A 5-Step Guide to a More Inclusive Yoga Practice

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The Two Biggest Barriers to an Inclusive Yoga Practice

Yoga studios are uniquely situated to create communities that spread love, joy, and peace. However, in the United States, the practice of yoga has struggled with diversity in terms of race, body type, age, gender orientation, and even financial status.

This article will serve as a simple guide for you and your studio as you work to create a more inclusive practice.

Lack of Representation

According to one Forbes article, the stereotypical archetype of the modern yoga practitioner is “the affluent skinny white women.”

This perception dissuades potential practitioners from starting and embracing yoga, especially people of color and those with different body types. It is often reinforced by pop culture and marketing materials in a way that inadvertently makes people who don’t fit that mold feel less welcome.

Cost

Another significant barrier to practicing yoga is the price. Yoga studios are usually found in upscale neighborhoods and business areas.

Yoga, first and foremost, is a lifestyle — a culture — before it’s a business. However, a single yoga class in the US can cost $15 to $25 per hour. Obviously, this cost can be higher for private sessions.

The time to change is now.

What can you do to create a more inclusive yoga practice?

1. Take Yoga Beyond the Studio

To go beyond the exclusivity of yoga studios, how do we bring the practice to a wider, more diverse audience by making it accessible, affordable, and convenient?

Nowadays, yoga is being practiced in households, in churches, in community centers, and even in corporate offices and schools — a testament to the practice’s ever-increasing popularity.

This is a welcome move towards more accessibility, but there are a number of steps the establishment can do to push the intention further:

2. Train Your Staff

To go beyond the exclusivity of yoga studios, how do we bring the practice to a wider, more diverse audience by making it accessible, affordable, and convenient?

Nowadays, yoga is being practiced in households, in churches, in community centers, and even in corporate offices and schools — a testament to the practice’s ever-increasing popularity.

This is a welcome move towards more accessibility, but there are a number of steps the establishment can do to push the intention further:

All these efforts towards reaching more communities and towards equality will lack effectiveness if the industry fails to take that one crucial step — to have the often difficult conversations around race, diversity, and the creation of an inclusive yoga practice.

Failure to do this can have profound consequences not only in the workplace but in any classroom too, such as in a yoga class, and can lead to unaddressed issues with morale and group cohesion.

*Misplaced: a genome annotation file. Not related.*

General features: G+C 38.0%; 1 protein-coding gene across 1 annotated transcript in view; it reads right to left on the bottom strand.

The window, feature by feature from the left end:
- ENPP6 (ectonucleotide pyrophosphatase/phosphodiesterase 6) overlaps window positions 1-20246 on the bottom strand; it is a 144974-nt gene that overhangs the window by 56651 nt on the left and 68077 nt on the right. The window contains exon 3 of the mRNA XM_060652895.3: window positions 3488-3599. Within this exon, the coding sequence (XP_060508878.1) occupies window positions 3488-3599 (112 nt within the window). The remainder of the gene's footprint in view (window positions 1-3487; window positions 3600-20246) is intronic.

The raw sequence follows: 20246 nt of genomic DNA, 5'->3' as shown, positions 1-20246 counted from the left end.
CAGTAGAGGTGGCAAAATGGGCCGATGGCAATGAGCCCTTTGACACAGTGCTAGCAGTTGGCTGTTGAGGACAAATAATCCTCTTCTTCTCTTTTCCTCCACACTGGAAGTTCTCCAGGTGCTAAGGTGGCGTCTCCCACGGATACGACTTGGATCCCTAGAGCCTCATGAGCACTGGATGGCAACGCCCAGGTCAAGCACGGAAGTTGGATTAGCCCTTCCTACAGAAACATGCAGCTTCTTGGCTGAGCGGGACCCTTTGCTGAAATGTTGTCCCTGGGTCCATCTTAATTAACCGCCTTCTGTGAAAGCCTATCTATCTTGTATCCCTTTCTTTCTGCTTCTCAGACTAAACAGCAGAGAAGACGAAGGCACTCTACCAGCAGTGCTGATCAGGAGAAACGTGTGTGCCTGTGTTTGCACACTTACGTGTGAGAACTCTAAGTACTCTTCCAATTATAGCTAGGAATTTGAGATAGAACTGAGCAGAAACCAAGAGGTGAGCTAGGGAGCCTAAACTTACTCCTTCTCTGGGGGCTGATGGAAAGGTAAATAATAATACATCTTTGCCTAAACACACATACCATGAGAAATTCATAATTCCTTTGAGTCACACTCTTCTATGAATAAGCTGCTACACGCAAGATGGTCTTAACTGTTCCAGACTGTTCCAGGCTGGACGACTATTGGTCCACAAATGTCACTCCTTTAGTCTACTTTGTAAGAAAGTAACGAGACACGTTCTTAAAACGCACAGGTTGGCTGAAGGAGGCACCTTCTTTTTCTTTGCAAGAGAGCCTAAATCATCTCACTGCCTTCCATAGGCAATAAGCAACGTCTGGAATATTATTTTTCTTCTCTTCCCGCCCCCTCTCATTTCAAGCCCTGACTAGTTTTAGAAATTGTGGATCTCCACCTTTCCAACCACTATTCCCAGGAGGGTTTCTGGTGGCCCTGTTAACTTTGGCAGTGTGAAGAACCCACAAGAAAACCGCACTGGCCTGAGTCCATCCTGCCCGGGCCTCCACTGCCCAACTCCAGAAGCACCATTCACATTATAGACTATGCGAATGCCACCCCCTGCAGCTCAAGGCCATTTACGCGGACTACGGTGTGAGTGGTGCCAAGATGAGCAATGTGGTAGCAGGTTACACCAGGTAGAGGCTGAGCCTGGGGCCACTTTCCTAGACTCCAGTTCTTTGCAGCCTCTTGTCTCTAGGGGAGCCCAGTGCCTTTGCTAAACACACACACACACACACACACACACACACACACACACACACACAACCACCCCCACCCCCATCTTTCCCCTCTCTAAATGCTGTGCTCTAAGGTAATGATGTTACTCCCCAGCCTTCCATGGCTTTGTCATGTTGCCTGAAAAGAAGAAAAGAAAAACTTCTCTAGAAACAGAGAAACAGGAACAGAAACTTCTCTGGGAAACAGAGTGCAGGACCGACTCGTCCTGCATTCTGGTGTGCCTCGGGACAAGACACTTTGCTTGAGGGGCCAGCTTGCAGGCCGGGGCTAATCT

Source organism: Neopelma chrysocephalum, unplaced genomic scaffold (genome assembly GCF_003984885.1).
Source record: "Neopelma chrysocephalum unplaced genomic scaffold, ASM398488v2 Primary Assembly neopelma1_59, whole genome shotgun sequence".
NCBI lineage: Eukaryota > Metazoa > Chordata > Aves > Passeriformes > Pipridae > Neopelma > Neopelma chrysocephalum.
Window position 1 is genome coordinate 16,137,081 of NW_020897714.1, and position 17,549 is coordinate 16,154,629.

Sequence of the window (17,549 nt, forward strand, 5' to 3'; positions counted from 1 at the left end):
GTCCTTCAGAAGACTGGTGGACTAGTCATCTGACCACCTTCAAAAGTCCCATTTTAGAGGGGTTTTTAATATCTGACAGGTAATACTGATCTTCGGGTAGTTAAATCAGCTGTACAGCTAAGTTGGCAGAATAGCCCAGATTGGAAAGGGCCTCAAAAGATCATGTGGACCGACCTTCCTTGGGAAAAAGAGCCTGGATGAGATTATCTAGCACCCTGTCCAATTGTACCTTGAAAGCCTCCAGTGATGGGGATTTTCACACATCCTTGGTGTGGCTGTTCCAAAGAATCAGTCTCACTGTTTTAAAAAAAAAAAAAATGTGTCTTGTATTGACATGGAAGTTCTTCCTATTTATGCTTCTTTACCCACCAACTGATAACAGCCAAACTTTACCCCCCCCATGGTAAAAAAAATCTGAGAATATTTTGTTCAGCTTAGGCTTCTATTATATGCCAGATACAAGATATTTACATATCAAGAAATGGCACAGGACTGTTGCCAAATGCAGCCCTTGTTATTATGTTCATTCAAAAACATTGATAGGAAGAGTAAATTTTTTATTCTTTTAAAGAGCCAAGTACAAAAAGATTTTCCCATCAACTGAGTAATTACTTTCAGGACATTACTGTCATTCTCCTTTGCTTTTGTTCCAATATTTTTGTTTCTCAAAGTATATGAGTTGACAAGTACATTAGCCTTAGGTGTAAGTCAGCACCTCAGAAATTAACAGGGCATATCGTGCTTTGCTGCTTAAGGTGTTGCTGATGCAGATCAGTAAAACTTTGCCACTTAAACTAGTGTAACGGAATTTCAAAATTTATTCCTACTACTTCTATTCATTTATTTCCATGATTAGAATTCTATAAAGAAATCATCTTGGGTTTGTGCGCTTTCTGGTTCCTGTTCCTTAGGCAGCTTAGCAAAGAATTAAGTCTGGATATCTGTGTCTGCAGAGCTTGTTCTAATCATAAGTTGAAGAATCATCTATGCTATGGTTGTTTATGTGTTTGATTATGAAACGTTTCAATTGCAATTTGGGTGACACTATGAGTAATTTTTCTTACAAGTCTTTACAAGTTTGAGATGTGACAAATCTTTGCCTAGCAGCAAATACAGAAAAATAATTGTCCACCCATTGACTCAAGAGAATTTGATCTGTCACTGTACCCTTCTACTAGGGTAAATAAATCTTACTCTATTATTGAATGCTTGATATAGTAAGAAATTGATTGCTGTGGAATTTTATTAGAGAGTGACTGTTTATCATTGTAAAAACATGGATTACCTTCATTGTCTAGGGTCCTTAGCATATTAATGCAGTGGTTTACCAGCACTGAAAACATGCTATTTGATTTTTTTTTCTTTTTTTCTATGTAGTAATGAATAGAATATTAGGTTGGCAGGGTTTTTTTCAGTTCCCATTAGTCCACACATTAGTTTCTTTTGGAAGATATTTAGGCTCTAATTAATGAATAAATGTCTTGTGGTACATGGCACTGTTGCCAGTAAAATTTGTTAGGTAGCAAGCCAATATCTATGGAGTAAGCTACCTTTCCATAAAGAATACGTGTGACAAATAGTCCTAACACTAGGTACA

The American Negotiation Institute’s training called How to Have Difficult Conversations About Race is a relevant and essential resource as everyone tries to navigate the world at this time. Led by author, speaker, and professor host Kwame Christian, Esq., M.A., ANI’s team of thought leaders and subject matter experts blend conflict resolution and civil rights for a powerful training that can help you to create the inviting atmosphere you want.

It’s not just enough to know about issues like diversity and bias, you need to learn to talk about it in a way that leads to the creation of an inclusive environment.

The training initiative was sparked by the most recent social unrest following the death of George Floyd and other black Americans and was featured in Forbes, CNBC, and USA Today.

3. Improve Representation Through Language and Marketing Imagery

One of the most powerful actions towards inclusion and diversity is sensitivity towards a practitioner’s identity. It means conducting classes that speak not only to the identities of a chosen few but of everyone. Make sure that the language used and how you deal with each student (potential or existing) is inclusive, encouraging, and respectful of their background or cultural tradition.

It is also high time for the industry’s marketing and promotion efforts to feature a diverse group of people in their imagery. Relatability is a powerful factor in getting all kinds of people to attend yoga and to improve representation in the practice.

4. Hire and Train a More Diverse Teaching Workforce

The success of the first three suggested solutions may as well open new teaching opportunities for people of diverse backgrounds or color — that is, if the industry as a whole will support and truly embrace the idea.

Yoga establishments need to make a more conscious effort to hire and train instructors from diverse backgrounds rather than limit their opportunities as workshop and retreat trainees.

The idea of supporting a diverse teaching workforce may give the studios and organizations the effective option to reach more communities where practitioners can establish more meaningful connections with their teachers.

5. Promote a Classroom-Wide Inclusive Culture

The efforts to diversify the yoga practice and to eradicate any kind of prejudice don’t stop with the organizers and teachers. A more inclusive yoga culture needs to be promoted among the students as well, hence it needs to be integrated in the instruction.

The most powerful yoga instruction is one where its students are not only able to transcend beyond the union of mind and body but are also able to unite with others within their class or community across differences — offering genuine love, respect and acceptance for who they truly are.

Free Resources

Free Guide: How to Have Difficult Conversations About Race